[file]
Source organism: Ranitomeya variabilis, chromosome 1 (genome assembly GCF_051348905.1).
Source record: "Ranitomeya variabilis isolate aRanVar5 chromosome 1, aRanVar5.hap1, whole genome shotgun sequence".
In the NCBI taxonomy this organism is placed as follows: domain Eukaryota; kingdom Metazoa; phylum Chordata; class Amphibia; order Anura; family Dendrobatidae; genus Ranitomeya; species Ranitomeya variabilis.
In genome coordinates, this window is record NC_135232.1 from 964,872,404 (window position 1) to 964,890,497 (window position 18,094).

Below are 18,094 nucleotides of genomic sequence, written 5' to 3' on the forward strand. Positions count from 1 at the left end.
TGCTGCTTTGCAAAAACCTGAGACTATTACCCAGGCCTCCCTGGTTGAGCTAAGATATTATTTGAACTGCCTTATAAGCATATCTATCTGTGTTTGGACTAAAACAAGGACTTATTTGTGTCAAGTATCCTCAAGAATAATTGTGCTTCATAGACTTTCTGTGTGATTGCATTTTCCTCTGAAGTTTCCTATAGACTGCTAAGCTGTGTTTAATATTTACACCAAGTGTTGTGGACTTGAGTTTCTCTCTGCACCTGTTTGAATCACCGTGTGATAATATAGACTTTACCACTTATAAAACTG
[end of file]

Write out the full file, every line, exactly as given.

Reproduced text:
Source organism: Ranitomeya variabilis, chromosome 1 (genome assembly GCF_051348905.1).
Source record: "Ranitomeya variabilis isolate aRanVar5 chromosome 1, aRanVar5.hap1, whole genome shotgun sequence".
In the NCBI taxonomy this organism is placed as follows: domain Eukaryota; kingdom Metazoa; phylum Chordata; class Amphibia; order Anura; family Dendrobatidae; genus Ranitomeya; species Ranitomeya variabilis.
In genome coordinates, this window is record NC_135232.1 from 964,872,404 (window position 1) to 964,890,497 (window position 18,094).

Below are 18,094 nucleotides of genomic sequence, written 5' to 3' on the forward strand. Positions count from 1 at the left end.
TGCTGCTTTGCAAAAACCTGAGACTATTACCCAGGCCTCCCTGGTTGAGCTAAGATATTATTTGAACTGCCTTATAAGCATATCTATCTGTGTTTGGACTAAAACAAGGACTTATTTGTGTCAAGTATCCTCAAGAATAATTGTGCTTCATAGACTTTCTGTGTGATTGCATTTTCCTCTGAAGTTTCCTATAGACTGCTAAGCTGTGTTTAATATTTACACCAAGTGTTGTGGACTTGAGTTTCTCTCTGCACCTGTTTGAATCACCGTGTGATAATATAGACTTTACCACTTATAAAACTG